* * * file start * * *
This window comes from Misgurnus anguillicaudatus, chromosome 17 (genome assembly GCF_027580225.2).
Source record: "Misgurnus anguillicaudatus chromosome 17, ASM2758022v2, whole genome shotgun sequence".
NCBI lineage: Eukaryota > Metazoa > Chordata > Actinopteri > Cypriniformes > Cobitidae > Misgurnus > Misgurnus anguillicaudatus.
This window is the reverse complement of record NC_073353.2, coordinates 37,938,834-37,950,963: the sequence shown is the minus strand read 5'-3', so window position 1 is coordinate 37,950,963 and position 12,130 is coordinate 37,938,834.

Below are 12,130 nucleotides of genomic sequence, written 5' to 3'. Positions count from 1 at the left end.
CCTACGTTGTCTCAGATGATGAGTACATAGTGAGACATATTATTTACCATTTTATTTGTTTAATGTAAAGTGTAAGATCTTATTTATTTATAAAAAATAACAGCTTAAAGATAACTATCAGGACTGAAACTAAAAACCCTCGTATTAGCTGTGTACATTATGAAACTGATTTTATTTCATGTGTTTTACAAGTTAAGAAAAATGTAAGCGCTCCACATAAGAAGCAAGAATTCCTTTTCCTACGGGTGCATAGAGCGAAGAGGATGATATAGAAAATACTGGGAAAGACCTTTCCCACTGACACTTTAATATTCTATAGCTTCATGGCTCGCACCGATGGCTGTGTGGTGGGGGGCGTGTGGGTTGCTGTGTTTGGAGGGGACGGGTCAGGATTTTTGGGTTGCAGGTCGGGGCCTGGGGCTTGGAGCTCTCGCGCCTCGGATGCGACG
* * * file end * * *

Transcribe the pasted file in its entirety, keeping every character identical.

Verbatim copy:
This window comes from Misgurnus anguillicaudatus, chromosome 17 (genome assembly GCF_027580225.2).
Source record: "Misgurnus anguillicaudatus chromosome 17, ASM2758022v2, whole genome shotgun sequence".
NCBI lineage: Eukaryota > Metazoa > Chordata > Actinopteri > Cypriniformes > Cobitidae > Misgurnus > Misgurnus anguillicaudatus.
This window is the reverse complement of record NC_073353.2, coordinates 37,938,834-37,950,963: the sequence shown is the minus strand read 5'-3', so window position 1 is coordinate 37,950,963 and position 12,130 is coordinate 37,938,834.

Below are 12,130 nucleotides of genomic sequence, written 5' to 3'. Positions count from 1 at the left end.
CCTACGTTGTCTCAGATGATGAGTACATAGTGAGACATATTATTTACCATTTTATTTGTTTAATGTAAAGTGTAAGATCTTATTTATTTATAAAAAATAACAGCTTAAAGATAACTATCAGGACTGAAACTAAAAACCCTCGTATTAGCTGTGTACATTATGAAACTGATTTTATTTCATGTGTTTTACAAGTTAAGAAAAATGTAAGCGCTCCACATAAGAAGCAAGAATTCCTTTTCCTACGGGTGCATAGAGCGAAGAGGATGATATAGAAAATACTGGGAAAGACCTTTCCCACTGACACTTTAATATTCTATAGCTTCATGGCTCGCACCGATGGCTGTGTGGTGGGGGGCGTGTGGGTTGCTGTGTTTGGAGGGGACGGGTCAGGATTTTTGGGTTGCAGGTCGGGGCCTGGGGCTTGGAGCTCTCGCGCCTCGGATGCGACG